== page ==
“Assassination Nation” also succeeds in re-creating another standby of teenage girlhood: peril at the hands of men. As the hacks get increasingly out of hand ― Young’s glowering narration tells us precisely 17,000 people’s texts and emails ultimately get leaked — Lily is quickly accused of being the perpetrator by a local small-time hacker looking to dodge culpability. Hungry for someone to blame, town residents decide to, in no uncertain terms, “kill this bitch,” feeling emboldened after details of Lily’s relationship with a married man surface online.
In one particularly harrowing scene, sneering locals chase Lily through a suburban neighborhood, shouting profanity and sexual threats. In another, Em and Sarah are shoved against police car windows as insults are flung at them like spittle. “Whenever you’re doing a movie and you’re being taken on such an emotional roller coaster,” Waterhouse said, “it definitely brings up things in your past and things you’re dealing with in your life at the time. ... It was a very intense period of my life.”
It’s not hard to sniff out the allegories “Assassination Nation” sets up amid the chaos. The collateral damage of people’s intimate information being unceremoniously dumped on the web is an unmistakable and scathing critique of cancel culture, spiked with the painful awareness of the impossibility of being a woman online. “We’re in this really strange time where there’s a lot of conversations going on and people are coming out and telling their stories, but I also think this is a moment in time when people have never been more afraid to tell people what they think, and it’s more of a scary time to say what you think or to be able to have conversations,” said Waterhouse, who previously starred in the gonzo post-apocalyptic fable “The Bad Batch.” “It’s a hard time to be a woman in that way too. We’ve still got these standards, these beauty ideals that are incredibly oppressive, and now you’ve got to be a girlboss and a feminist queen and be empowered and all these kind of things. ... There’s so many things being thrown on us.”
Though it may sound like a tech-centric cautionary tale, “Assassination Nation” is no “Black Mirror.” The film’s stars are acutely aware that the internet gets out of hand because of people, not because of the platform that amplifies them. Nef, who has nurtured her public-facing accounts into positive-vibe bonanzas (affectionate comments of “mom” and “legend” litter her every Instagram post), said she sees social media as an impartial “interface, for whatever the users are dealing with and whatever their intentions are.” Young concurred, saying, “When [social media] is used as the villain and the enemy, I think that’s an extremely unproductive way to think about it. When social media goes wrong, like it does in this movie, it is a product of the people who are using it.”
The dim view of the future in “Assassination Nation” (and Levinson’s seeming insistence that we’re one hack away from a complete and total meltdown) may be discouraging, but it might not be so misplaced. Maybe we’ve always been this close to the edge. “I think when people get so mad about something and get so eager to persecute someone for something, similar to what we had going on in the Salem witch trials ― this is at the very root of America ― it’s people seeing evil in themselves and projecting it on somebody else and persecuting somebody else to feel less bad about the ways they identify or mirror or even might identify and mirror the person that is potentially in the wrong,” Nef said. “This is what happens when the rules of a society are too strict for its constituents.”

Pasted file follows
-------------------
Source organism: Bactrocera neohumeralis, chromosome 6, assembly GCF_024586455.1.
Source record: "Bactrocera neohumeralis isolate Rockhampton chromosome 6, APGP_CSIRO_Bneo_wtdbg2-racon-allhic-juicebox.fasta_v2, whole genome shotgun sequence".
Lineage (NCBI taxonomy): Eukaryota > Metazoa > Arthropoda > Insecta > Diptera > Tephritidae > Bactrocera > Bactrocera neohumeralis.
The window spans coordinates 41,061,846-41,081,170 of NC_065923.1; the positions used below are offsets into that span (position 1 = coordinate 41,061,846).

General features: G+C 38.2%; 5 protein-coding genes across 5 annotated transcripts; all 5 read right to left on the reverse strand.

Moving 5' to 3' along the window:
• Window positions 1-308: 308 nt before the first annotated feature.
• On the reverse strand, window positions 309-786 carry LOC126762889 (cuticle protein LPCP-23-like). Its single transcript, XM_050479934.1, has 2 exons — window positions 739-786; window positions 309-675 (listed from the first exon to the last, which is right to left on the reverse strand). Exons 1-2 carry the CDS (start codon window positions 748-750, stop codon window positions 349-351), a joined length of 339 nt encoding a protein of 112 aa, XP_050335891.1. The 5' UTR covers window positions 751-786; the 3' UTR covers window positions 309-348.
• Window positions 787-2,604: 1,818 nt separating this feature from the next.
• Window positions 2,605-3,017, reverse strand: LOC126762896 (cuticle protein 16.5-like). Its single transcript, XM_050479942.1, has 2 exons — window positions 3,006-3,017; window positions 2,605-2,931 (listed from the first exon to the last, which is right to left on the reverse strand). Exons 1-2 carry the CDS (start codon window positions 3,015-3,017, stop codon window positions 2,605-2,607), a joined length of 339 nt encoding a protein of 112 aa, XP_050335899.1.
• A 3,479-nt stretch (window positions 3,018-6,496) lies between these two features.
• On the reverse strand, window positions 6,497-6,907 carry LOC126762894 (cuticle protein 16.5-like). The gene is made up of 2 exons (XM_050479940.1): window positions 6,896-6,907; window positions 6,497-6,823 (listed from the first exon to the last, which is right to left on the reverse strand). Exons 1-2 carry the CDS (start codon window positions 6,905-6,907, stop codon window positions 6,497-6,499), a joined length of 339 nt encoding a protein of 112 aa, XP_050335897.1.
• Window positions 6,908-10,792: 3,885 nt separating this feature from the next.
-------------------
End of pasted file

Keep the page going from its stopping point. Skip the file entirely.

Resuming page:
“Perhaps we have lost touch with our empathy,” Young mused. But what does that mean for the film’s cathartic final act? It is, after all, a movie that returns the violence and misogyny of dim-witted suburbanites by placing firearms in the hands of our four protagonists. Turns out, it’s complicated.
Nef, remembering a gloriously rowdy screening of the movie at this month’s Toronto International Film Festival, noted one reaction from the crowd that she called a “teachable moment for the film.” In the penultimate scene, one of the four girls has a chance to finally exact revenge on someone who almost took her life in what can only be described as a near-lynching. “The audience started chanting, ‘Kill him, kill him, kill him,’” she recounted, eyes widening. “Just because somebody is wrong does not mean that they deserve, need to be hurt back, hurt in return, because then the cycle feeds back.” It’s a laudable sentiment ― one that’s sporadically hard to square with the spray of bullets that closes out the movie as the four girls take to the streets, prepared to fight for justice in a baptism by blood.
Before things got too dark, Nef cut in. “Can we not abandon the fun of this movie? This is a fun midnight movie for you and your friends and your large popcorn and your slushy. It is a social critique, but it’s all wound up in an action movie that’s fun. These themes don’t have to be communicated in washed-out colors for an Oscar-buzz movie. It doesn’t have to be this intense indie highbrow thing. You can talk about these things and still make things that are conventionally capital-E entertaining.”
It’s a welcome reminder of the bonkers contradiction that “Assassination Nation” is, unwilling to be just one thing and intent on being everything at once: a perceptive feminist revenge fantasy in exploitation film clothing; a commentary on the impossibility of being a woman, written and directed by a man; a movie that opens with a trigger warning and closes with a marching-band cover of Miley Cyrus’ “We Can’t Stop.” The terms of the film’s revenge might not seem the most constructive, but that just might be the point. As Lily says during her final call to arms, “This is your world. You built this. Don’t take your hate out on me. I just got here.”